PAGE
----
President Hugo Chávez of Venezuela is not exactly on a roll. Yes, oil prices remain close to $100 per barrel, and there are worse things that can happen than receiving tax-free revenues of up to $300 million every day. But on the eve of a Dec. 2 referendum, called by Chávez, that would substantially modify the constitution he himself wrote just a few years ago, he seems more isolated and weaker, domestically and abroad, than at any time since the 2003 oil workers' strike.
Now Chávez is nervous. The constitutional reforms he proposes are neither necessary nor dramatic. The most controversial change—the possibility of indefinite or perpetual re-election—is not relevant until 2012, when his current term ends. Other modifications, such as replacing elected local officials with appointed provincial councils, eliminating the independence of the central bank, or establishing limits on private property, are not inconsequential, but Chávez could pursue his construction of "21st-century socialism" without them. Yet instead of just letting matters rest, he has chosen to challenge his opposition and reaffirm his mandate.
He may come to regret his boldness. Polls this week indicate that the electorate is slightly tilted against the reforms. They also indicate that if a significant number of Venezuelans turn out to vote, as they were urged to do by foreign dignitaries ranging from Jimmy Carter to former Sandinista vice president of Nicaragua Sergio Ramirez, the result could become complicated for Chávez. He has already suffered the defection of one of his closest military supporters, former minister of defense Raúl Isaías Baduel, who called the referendum an "institutional coup d'état," and faces a swelling, vigorous and increasingly strident opposition from the Catholic Church and the country's university students, traditionally a bellwether of government popularity. On the eve of the referendum a growing number of analysts (though not international electoral observers: Chávez ruled against inviting them) were predicting an extremely close outcome, and a rising probability of significant vote tampering.
All of this perhaps explains Chávez's otherwise incomprehensible antics in the international arena over the past weeks. First he picked a major quarrel with José Luis Rodríguez Zapatero, the socialist prime minister of Spain, by accusing Zapatero's predecessor, conservative José María Aznar, of being a "fascist serpent, worse than a human being." Then, when Juan Carlos I, the Spanish monarch, told him to "shut up," Chávez had an ally, Nicaraguan President Daniel Ortega, attack Spanish companies, forcing the king to abandon the room where all of this was taking place, at the 16th Ibero-American Summit in Chile.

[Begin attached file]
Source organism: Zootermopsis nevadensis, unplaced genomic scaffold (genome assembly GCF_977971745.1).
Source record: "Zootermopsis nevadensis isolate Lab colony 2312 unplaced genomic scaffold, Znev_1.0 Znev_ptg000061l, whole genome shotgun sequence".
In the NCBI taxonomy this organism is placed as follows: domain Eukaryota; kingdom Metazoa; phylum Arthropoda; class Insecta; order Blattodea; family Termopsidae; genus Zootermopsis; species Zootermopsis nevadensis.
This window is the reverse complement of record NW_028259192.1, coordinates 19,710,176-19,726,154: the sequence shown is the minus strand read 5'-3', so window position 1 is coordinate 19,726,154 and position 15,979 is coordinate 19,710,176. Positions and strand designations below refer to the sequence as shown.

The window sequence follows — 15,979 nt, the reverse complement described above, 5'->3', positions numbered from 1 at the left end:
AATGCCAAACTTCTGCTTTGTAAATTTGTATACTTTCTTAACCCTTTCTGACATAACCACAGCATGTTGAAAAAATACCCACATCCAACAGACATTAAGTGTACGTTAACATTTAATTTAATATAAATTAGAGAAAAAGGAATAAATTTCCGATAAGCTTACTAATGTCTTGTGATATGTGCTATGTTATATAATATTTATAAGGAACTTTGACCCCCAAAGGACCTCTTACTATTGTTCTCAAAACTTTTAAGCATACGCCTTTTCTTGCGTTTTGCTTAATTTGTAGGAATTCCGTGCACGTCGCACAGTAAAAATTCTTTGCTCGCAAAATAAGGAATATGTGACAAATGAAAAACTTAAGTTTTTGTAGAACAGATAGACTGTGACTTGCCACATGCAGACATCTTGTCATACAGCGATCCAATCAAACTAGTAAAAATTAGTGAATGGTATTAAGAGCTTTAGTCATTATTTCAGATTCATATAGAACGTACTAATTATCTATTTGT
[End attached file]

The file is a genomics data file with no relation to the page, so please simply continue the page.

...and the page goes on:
Subsequently, instead of trying to mend fences with the Spaniards, the Venezuelan leader demanded that Juan Carlos apologize. Needless to say, this has not occurred, and Chávez loudly announced he was "freezing" relations with Spain. He also "froze" relations with his neighbor, Colombia, after its president, Alvaro Uribe, cut off a misguided mediation effort by Chávez that Uribe had originally approved, whereby the Caracas caudillo would attempt to free a number of Colombian, American and French hostages held by the FARC, the main Colombian guerrilla group. Chávez responded with his now customary insults—Uribe, he said, was nothing more than a "puppet" of the United States—and recalled his ambassador in Bogotá.
But beyond the eccentricities, there is a logic to all of this. Chávez is trying to re-ignite nationalist fervor in Venezuela against outside enemies. Neighboring Colombia, a country with which Venezuela has historical rivalries and an immense current trade deficit, and former colonial ruler Spain fit the bill nicely, even if Washington and the Bush administration would be preferable. Chávez hopes that these new conflicts will save the day for him electorally in two ways: first, by mobilizing public opinion, and second, and more importantly, by constructing a before-the-fact justification for dismissing possible postelection claims by the opposition that the vote was rigged or stolen. If and when the opposition seeks international support for its potential accusations of electoral fraud—and, mainly, if it begins to receive such support—Chávez will be able to point to the previous conflicts as proof of an international conspiracy, hatched in Washington, Madrid and the Colombian capital, to unseat him and quash his Bolivarian Revolution.
Hugo Chávez's power is not at stake. Even if he loses he remains in office with wide backing from the poorer sectors Venezuelan society. But he has damaged his domestic and international standing more than ever before. Now only oil prices, economic largesse and the Cuban security apparatus around him are on his side. That's not bad. But it might not be enough forever.